In Mexico, Oil and Gas Theft from Pipelines is on the Rise

The earthquakes in Mexico have not damaged the nation’s pipeline system, a system that U.S. companies are looking to invest in. For the past three years, the Mexican oil & gas market has been open to foreign companies — for the first time since 1938. U.S. energy companies looking to enter Mexican energy market are hedging their bets while the country grapples with what the gov’t says is mounting theft of oil and gasoline from its pipelines.

VERACRUZ, Mexico—American energy companies are looking to enter Mexico’s oil, natural gas and electricity markets which have been open since 2014 to foreign participation for the first time since 1938.

Major U.S. energy companies such as ExxonMobil and Chevron have entered the Mexican energy space. However smaller companies such as drillers, rig operators and seismic surveyors, the nuts and bolts of an industry that Mexico’s politicians hope will lift the economy are hedging their bets because of a serious security threat that the Mexican government has said is rising, namely the theft of oil and gasoline from Mexican pipelines.

In the last few years, at least 120 workers at the state-owned oil company Pemex have been arrested for sharing inside information about the location of pipelines, which often run through sparsely-populated rural regions.

Pemex has published statistics illustrating the rise in the theft from its pipelines, including the most recent known case of collusion between organized crime and either Pemex employees or other public servants working with Pemex.

The loss of oil and gas from Pemex pipelines currently totals more than $1 billion a year according to a recent report from Rice University in Houston.. That is leaving some U.S. companies skittish about entering the market.

This phenomenon of lax security and alleged collusion is major red flag for U.S. investors. Mexico’s mantra is that despite deep-rooted narco-violence, energy infrastructure is secure. Some Mexicans don’t believe that claim.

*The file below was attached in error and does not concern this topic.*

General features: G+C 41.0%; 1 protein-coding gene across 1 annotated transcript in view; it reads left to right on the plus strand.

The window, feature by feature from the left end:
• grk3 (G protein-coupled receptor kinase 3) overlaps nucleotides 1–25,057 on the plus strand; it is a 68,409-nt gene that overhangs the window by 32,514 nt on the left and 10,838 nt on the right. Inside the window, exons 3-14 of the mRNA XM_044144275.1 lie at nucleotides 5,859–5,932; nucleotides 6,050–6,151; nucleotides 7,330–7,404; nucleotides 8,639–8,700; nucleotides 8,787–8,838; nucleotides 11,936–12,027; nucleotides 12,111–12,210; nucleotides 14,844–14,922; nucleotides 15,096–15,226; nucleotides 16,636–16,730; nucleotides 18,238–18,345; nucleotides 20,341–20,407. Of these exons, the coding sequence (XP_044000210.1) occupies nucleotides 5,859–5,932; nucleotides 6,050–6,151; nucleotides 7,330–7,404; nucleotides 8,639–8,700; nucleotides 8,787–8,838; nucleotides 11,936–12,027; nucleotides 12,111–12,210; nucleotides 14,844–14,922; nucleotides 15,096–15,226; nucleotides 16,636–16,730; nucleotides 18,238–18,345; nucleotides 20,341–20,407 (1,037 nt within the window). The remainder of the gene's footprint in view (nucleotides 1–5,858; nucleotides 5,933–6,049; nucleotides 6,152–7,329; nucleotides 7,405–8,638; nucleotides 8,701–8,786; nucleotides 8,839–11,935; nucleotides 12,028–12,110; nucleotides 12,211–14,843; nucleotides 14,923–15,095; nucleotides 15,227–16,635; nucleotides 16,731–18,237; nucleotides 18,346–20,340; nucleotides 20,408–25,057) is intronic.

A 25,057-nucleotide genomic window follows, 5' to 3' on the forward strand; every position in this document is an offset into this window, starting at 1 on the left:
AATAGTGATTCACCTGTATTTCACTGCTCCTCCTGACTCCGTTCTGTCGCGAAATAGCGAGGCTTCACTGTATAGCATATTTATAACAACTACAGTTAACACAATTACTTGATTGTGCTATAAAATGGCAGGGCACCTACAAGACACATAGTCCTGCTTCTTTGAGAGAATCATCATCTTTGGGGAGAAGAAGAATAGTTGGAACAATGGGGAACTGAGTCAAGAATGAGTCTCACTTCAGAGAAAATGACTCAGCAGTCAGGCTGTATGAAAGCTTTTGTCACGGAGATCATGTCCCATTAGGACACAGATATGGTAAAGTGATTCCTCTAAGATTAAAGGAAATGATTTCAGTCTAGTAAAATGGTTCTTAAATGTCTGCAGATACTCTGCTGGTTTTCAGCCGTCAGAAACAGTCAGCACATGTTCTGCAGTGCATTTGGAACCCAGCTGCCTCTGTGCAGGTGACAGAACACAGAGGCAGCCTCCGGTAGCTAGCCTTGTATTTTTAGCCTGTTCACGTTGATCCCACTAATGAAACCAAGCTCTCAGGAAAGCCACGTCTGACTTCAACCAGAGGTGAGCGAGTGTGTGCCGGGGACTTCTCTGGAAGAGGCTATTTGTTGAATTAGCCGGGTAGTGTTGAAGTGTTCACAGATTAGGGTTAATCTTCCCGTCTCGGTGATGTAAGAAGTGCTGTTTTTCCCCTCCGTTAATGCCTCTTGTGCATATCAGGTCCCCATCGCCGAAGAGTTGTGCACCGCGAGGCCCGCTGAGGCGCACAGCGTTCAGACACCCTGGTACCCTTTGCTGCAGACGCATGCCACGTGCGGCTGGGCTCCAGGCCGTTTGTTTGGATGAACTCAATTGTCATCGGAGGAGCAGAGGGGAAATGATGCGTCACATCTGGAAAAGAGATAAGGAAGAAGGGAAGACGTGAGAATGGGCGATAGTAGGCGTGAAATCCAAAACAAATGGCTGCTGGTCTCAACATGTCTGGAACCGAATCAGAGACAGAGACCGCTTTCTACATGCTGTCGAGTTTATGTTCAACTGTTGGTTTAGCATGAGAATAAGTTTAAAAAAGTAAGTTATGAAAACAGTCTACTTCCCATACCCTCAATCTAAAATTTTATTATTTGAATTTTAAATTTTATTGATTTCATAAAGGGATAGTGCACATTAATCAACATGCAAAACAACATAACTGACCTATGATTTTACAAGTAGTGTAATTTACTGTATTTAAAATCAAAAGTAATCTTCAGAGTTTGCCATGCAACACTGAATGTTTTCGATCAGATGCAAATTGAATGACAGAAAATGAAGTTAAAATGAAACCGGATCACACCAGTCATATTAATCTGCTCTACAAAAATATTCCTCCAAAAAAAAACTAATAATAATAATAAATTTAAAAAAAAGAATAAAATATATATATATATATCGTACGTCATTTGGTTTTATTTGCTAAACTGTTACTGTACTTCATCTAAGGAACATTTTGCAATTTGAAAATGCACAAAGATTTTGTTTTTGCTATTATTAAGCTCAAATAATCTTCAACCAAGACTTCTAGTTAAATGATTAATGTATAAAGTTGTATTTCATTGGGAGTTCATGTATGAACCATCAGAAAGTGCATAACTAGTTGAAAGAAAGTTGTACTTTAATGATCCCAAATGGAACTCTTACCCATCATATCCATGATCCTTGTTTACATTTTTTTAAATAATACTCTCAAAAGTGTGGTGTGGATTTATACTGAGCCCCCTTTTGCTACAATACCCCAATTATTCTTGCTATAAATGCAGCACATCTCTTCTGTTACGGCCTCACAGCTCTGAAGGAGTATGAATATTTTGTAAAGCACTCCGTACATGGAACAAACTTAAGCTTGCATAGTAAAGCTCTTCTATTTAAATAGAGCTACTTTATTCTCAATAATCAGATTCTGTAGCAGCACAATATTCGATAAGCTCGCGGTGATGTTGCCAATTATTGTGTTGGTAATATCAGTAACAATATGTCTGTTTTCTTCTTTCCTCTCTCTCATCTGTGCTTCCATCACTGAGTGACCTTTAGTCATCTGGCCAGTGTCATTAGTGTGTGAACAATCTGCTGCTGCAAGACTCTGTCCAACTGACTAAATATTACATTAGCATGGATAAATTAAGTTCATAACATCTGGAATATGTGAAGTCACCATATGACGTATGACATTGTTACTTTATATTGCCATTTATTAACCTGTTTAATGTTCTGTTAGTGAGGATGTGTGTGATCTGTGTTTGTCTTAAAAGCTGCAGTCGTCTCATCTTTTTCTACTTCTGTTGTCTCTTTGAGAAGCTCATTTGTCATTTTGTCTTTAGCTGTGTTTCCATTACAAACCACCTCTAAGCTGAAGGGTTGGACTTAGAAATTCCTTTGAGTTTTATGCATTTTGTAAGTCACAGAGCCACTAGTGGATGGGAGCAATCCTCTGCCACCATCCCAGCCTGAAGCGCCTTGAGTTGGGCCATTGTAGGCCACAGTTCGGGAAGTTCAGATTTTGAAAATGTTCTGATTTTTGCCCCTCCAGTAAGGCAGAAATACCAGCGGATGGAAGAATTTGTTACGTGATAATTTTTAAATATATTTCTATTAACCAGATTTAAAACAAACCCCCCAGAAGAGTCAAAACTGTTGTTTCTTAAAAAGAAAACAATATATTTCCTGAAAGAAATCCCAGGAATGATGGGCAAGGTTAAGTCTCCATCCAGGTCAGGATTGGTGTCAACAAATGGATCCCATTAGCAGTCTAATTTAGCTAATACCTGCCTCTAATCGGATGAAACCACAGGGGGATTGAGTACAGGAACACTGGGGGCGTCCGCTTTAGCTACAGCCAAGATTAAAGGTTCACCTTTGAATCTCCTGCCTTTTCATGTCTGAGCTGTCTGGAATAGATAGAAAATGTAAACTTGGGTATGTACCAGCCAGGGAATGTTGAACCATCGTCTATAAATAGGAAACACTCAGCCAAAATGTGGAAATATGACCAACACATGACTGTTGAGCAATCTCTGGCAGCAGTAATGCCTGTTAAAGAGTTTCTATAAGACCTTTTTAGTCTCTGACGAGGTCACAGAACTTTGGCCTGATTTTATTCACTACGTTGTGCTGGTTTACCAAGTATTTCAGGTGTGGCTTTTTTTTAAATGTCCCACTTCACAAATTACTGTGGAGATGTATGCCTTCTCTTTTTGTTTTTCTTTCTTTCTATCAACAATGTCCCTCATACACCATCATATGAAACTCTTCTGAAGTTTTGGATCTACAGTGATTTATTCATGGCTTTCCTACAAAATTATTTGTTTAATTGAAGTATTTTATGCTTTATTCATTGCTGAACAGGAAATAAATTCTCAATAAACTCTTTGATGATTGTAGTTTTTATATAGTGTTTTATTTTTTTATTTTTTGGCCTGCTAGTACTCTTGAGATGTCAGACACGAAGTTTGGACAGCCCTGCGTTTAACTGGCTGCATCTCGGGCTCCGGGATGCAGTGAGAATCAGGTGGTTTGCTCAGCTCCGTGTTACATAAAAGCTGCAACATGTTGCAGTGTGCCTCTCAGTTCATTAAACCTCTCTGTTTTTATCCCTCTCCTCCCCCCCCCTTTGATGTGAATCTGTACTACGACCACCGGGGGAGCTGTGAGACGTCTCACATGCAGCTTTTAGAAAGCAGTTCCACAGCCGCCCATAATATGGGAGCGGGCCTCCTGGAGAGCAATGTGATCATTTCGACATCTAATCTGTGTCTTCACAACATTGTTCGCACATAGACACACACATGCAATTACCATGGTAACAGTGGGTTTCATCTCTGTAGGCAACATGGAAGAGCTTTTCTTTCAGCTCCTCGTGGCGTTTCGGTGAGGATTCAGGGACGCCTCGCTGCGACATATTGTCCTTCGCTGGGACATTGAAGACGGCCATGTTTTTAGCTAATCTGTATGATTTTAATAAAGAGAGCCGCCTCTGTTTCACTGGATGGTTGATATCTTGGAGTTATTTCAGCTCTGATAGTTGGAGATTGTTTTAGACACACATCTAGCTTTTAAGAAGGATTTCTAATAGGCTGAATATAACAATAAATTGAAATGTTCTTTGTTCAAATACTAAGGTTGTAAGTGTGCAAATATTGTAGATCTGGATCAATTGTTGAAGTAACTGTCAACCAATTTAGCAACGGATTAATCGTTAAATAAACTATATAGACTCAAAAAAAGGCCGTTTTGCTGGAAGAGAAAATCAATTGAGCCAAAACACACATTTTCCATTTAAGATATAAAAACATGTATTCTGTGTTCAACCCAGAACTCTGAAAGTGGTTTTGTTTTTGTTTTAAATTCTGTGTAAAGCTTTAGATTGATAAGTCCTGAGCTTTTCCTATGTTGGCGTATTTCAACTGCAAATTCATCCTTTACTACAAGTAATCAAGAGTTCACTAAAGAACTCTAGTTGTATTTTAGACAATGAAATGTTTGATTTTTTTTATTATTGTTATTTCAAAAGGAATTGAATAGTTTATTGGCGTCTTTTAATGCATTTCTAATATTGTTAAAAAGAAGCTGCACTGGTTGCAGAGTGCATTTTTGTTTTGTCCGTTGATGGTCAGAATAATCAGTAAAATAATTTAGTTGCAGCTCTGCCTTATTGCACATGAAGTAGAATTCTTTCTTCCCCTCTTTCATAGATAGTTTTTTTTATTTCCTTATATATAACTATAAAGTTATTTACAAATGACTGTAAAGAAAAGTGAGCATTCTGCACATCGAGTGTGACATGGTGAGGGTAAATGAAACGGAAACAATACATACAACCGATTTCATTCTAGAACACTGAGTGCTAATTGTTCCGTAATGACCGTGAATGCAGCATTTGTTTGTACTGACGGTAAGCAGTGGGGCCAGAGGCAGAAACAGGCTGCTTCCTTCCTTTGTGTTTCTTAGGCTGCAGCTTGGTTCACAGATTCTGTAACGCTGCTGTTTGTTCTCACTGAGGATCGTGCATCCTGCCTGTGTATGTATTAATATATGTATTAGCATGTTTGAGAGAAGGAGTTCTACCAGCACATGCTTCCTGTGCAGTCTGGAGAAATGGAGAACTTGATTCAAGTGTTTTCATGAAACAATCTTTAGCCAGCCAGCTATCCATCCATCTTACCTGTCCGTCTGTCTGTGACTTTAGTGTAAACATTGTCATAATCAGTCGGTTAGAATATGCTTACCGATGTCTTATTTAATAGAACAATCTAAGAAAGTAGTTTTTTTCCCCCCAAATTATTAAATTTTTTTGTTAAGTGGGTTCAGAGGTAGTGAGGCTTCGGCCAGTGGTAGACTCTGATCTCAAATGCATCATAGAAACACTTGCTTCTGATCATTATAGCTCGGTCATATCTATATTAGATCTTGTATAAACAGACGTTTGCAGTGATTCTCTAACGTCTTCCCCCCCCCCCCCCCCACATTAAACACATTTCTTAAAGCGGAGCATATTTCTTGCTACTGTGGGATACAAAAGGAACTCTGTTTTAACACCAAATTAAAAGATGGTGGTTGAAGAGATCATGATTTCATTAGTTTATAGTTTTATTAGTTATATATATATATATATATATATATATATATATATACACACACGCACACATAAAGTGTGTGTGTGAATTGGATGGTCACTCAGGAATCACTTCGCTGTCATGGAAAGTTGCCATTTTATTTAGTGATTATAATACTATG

“They sell stolen gas in hidden places “said taxi driver José Avina in Spanish while pointing to a side road. “But everyone knows where to find them,” he said of the huachicoleros, the pipeline thieves.

These days, songs celebrate huachicoleros as modern-day Robin Hoods fighting higher prices at the pump. Prices began rising in a staggered roll-out across Mexico in January when government subsidies ended as part of Mexico’s energy reform. The price rise triggered Mexico’s gasolinazo, a series of riots as drivers rebelled against the new gasoline price structure.

There are numerous examples of politicians and high-ranking state police officers working in the illegal trade of stolen gas, often using information on the given pipeline’s location allegedly provided by contacts inside Pemex. In June, a mayor in the state of Puebla was arrested while previously the former head of the Puebla State Police and his chief of operations were removed from office after being caught while protecting traffickers as they took gasoline from a pipeline.

“You and I cannot go out and start looking for a pipeline and tap that pipeline. You have to know where it is and the right place in which to do it,” said Jorge Piñon of the alleged sharing by current and former Pemex employees of inside information. Piñon is the former head of Amoco Oil Latin America.

Deadly explosions, environmental damage and standoffs with the Mexican army are all consequences of the trade in stolen commodity.

“How can we reform our energy sector when shady actors on both sides of the law are involved?,” asked Miguel Arturo Flores, a leader of the oil workers’ union.

For foreign investors, words like that mean market uncertainty.

“It’s not just security, that is, the ability of companies to protect their pipelines or their trucks that deliver fuel and so on, but also to protect their personnel from kidnapping and from being robbed and assaulted,” said Tony Payan who heads the Mexico Center at Rice University.

Major U.S companies such as Exxon Mobil are opening branded gas stations in Mexico. But Payan says smaller companies like drillers and seismic surveyors are waiting before committing their capital.

About Carlos Morales

Carlos Morales is Marfa Public Radio's News Director.
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